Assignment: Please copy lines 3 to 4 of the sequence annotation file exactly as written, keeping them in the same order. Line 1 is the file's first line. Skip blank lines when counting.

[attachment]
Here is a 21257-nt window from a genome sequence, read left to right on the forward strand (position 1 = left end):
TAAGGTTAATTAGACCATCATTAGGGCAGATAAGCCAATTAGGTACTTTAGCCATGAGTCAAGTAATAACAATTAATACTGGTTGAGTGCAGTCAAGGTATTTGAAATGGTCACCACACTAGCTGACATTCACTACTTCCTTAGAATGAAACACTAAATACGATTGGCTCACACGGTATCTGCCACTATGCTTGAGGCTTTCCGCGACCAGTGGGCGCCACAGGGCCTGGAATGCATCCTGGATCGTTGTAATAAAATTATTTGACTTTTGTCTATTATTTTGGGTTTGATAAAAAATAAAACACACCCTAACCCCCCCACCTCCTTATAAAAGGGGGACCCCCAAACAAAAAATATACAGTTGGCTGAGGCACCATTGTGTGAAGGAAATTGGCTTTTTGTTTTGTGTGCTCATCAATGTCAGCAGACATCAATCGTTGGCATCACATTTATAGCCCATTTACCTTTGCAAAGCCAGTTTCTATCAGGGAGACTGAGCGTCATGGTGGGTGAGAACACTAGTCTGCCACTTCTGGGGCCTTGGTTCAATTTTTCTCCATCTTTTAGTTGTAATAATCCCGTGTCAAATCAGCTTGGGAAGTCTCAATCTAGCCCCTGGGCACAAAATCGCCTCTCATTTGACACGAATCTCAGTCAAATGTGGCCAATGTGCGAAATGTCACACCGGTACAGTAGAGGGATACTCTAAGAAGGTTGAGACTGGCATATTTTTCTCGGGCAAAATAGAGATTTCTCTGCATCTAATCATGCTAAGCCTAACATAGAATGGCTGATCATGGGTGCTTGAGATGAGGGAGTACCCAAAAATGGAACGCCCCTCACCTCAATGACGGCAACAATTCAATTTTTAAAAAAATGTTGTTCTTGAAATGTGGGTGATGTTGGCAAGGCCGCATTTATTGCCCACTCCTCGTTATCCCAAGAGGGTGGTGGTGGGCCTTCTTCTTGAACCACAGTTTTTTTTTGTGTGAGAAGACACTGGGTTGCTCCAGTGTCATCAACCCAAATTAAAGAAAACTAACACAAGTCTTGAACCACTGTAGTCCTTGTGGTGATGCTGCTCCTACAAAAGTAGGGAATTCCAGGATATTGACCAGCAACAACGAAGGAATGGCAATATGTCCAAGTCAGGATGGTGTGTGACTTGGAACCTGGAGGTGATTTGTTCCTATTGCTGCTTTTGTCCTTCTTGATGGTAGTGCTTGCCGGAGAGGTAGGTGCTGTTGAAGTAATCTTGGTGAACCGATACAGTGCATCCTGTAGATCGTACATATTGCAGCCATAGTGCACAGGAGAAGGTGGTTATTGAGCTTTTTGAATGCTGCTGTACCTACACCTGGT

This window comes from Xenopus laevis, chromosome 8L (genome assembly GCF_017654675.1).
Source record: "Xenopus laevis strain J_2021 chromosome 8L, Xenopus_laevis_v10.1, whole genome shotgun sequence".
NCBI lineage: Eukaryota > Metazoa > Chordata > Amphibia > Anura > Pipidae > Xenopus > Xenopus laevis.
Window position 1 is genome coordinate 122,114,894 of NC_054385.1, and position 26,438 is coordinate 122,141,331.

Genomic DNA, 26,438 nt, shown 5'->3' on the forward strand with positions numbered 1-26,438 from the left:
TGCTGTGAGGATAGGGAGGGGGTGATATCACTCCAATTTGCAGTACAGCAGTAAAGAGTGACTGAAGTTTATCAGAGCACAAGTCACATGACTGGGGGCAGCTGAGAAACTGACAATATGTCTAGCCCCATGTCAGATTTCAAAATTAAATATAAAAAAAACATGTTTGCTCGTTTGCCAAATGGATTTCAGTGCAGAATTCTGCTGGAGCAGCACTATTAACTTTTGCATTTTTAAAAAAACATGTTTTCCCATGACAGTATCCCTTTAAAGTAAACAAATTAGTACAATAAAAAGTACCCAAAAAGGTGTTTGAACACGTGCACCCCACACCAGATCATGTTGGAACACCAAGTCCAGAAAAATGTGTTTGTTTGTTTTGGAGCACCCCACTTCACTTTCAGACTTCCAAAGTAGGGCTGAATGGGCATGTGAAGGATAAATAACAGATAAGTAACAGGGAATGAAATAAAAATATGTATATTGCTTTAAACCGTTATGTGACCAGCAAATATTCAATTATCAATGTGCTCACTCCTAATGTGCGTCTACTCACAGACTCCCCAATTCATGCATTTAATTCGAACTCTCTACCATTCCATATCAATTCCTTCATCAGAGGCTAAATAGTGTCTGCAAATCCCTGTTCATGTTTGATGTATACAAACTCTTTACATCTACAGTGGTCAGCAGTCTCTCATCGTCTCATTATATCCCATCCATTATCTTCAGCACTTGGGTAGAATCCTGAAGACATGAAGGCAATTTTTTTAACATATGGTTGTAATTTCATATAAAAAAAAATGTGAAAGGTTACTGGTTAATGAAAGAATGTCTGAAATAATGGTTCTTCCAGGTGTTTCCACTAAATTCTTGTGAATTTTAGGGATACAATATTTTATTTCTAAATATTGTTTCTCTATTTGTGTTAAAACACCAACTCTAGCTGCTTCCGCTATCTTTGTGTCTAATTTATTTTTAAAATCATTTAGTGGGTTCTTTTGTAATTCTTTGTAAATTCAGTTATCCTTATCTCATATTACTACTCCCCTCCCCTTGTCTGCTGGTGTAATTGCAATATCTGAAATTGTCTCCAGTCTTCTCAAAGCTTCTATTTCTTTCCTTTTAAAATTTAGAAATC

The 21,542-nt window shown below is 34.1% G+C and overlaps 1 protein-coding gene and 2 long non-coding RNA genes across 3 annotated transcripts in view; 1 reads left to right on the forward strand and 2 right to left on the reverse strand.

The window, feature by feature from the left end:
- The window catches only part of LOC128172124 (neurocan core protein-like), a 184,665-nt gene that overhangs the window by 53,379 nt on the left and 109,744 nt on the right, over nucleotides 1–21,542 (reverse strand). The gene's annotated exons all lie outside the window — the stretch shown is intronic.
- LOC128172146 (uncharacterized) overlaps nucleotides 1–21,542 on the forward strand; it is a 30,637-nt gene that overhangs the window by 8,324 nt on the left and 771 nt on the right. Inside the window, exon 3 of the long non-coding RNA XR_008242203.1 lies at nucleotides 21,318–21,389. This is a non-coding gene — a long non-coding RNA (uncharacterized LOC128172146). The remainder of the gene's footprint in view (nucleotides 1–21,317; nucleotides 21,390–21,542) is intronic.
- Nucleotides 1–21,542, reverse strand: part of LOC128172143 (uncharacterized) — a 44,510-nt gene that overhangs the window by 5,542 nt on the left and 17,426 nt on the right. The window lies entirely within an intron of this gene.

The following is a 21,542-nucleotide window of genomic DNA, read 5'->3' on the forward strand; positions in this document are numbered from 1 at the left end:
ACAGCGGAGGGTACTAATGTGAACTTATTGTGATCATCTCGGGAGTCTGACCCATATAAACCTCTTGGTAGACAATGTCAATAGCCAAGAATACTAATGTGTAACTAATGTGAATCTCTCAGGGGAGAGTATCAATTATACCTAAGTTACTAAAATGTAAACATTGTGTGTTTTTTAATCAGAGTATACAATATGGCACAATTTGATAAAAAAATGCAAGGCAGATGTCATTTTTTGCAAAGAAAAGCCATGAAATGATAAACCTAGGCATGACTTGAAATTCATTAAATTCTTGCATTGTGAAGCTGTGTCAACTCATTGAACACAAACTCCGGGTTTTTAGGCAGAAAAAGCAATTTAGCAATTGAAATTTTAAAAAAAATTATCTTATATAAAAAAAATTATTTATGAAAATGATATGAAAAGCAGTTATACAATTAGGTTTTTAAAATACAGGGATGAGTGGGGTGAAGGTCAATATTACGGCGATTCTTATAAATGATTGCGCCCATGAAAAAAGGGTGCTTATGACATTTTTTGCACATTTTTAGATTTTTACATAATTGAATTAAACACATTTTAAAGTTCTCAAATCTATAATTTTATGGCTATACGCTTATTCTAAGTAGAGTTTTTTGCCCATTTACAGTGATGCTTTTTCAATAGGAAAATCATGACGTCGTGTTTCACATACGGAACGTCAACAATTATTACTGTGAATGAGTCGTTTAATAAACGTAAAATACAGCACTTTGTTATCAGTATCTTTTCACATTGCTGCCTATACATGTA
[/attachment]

This window comes from Xenopus laevis, chromosome 8L (genome assembly GCF_017654675.1).
Source record: "Xenopus laevis strain J_2021 chromosome 8L, Xenopus_laevis_v10.1, whole genome shotgun sequence".